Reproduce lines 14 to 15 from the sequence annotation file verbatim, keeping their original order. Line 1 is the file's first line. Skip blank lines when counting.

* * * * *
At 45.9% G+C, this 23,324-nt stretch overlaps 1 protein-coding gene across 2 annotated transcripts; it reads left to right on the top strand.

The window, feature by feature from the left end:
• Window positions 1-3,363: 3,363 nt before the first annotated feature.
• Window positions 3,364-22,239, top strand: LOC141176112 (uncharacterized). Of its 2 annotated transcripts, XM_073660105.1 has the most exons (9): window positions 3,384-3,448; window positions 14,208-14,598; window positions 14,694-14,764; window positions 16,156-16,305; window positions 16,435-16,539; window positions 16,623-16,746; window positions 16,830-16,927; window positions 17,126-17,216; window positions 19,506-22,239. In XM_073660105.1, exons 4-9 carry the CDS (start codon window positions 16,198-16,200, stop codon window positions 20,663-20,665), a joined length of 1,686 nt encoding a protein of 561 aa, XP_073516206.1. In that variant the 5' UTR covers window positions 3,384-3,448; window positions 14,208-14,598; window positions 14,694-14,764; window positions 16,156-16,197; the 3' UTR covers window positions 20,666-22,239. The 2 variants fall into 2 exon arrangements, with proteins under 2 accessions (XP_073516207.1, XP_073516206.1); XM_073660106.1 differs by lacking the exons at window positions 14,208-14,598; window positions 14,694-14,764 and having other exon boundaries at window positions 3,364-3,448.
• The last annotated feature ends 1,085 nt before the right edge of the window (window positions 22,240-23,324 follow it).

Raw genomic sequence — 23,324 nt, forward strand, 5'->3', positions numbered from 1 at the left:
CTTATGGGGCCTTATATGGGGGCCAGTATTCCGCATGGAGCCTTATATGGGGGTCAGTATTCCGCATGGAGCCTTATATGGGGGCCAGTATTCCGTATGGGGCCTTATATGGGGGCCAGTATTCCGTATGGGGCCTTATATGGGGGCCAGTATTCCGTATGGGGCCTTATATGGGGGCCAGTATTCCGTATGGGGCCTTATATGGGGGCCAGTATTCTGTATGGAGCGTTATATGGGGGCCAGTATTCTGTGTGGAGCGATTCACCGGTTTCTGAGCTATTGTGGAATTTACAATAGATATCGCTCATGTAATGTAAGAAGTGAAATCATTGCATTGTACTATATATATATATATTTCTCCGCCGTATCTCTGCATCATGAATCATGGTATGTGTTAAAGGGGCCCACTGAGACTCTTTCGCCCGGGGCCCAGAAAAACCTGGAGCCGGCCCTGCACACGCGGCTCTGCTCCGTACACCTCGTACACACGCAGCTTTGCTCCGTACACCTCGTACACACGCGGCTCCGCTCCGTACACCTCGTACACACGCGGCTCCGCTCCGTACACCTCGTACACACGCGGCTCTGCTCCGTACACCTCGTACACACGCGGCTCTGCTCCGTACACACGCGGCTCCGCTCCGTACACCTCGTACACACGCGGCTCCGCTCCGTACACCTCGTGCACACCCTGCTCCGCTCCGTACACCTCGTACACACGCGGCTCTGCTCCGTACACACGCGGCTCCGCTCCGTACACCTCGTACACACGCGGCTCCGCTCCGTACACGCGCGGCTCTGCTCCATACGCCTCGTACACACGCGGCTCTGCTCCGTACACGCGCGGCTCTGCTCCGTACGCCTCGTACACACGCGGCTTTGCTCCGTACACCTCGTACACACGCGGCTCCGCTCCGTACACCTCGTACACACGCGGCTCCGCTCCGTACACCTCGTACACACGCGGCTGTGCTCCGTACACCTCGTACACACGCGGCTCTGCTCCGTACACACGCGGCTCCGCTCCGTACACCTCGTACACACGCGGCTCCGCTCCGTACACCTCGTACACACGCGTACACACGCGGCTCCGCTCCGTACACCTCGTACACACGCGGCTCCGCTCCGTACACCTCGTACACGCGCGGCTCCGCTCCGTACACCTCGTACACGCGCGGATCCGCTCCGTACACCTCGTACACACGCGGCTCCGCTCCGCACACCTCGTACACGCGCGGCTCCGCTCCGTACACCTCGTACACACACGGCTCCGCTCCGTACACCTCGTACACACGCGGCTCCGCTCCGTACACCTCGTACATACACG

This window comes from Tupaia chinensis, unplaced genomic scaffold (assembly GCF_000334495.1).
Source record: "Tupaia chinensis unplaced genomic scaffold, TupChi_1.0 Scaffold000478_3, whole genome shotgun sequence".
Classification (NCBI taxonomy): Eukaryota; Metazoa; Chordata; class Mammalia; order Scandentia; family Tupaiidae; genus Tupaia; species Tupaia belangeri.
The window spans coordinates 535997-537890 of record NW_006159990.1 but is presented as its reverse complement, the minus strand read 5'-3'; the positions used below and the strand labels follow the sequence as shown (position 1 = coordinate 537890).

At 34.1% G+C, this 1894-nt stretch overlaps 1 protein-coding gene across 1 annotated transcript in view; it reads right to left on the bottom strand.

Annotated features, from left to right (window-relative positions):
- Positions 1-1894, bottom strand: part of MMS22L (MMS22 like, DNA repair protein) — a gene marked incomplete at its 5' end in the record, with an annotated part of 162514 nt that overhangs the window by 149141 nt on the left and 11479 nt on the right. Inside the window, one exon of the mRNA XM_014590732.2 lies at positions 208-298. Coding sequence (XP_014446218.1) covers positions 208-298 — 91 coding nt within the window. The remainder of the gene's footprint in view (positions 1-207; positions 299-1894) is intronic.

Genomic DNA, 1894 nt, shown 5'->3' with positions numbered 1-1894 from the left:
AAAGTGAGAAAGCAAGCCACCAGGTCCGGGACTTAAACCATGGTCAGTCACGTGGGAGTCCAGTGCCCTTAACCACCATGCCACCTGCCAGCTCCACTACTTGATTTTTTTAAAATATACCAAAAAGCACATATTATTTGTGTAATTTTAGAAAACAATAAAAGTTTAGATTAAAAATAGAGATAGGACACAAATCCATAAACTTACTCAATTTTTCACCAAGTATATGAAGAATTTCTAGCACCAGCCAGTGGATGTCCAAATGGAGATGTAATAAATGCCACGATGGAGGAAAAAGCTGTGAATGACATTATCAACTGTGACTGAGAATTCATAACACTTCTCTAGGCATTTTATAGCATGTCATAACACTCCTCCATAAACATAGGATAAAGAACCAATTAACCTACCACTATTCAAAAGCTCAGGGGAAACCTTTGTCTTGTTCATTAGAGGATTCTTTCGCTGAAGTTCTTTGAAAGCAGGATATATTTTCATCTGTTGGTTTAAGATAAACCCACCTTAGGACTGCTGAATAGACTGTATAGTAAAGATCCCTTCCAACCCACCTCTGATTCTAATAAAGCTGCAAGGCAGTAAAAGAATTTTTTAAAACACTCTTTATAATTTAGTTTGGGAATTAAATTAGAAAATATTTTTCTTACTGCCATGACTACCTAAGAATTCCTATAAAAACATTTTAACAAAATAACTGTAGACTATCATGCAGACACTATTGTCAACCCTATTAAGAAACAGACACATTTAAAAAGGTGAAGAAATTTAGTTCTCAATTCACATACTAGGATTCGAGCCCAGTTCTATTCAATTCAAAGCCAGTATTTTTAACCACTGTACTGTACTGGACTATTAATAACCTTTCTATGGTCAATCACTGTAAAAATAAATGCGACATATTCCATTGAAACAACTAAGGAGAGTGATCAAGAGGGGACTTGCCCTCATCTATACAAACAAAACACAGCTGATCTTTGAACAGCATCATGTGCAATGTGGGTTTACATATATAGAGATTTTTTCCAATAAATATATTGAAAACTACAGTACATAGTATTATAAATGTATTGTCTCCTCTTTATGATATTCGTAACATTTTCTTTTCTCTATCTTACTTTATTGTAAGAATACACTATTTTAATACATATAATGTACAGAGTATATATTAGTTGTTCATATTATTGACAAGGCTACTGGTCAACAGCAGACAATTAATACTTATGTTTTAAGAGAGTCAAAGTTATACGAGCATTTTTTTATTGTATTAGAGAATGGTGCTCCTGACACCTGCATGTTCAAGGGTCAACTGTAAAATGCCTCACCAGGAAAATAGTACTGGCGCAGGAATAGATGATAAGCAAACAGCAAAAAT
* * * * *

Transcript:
- Positions 1-1894, bottom strand: part of MMS22L (MMS22 like, DNA repair protein) — a gene marked incomplete at its 5' end in the record, with an annotated part of 162514 nt that overhangs the window by 149141 nt on the left and 11479 nt on the right. Inside the window, one exon of the mRNA XM_014590732.2 lies at positions 208-298. Coding sequence (XP_014446218.1) covers positions 208-298 — 91 coding nt within the window. The remainder of the gene's footprint in view (positions 1-207; positions 299-1894) is intronic.

Genomic DNA, 1894 nt, shown 5'->3' with positions numbered 1-1894 from the left: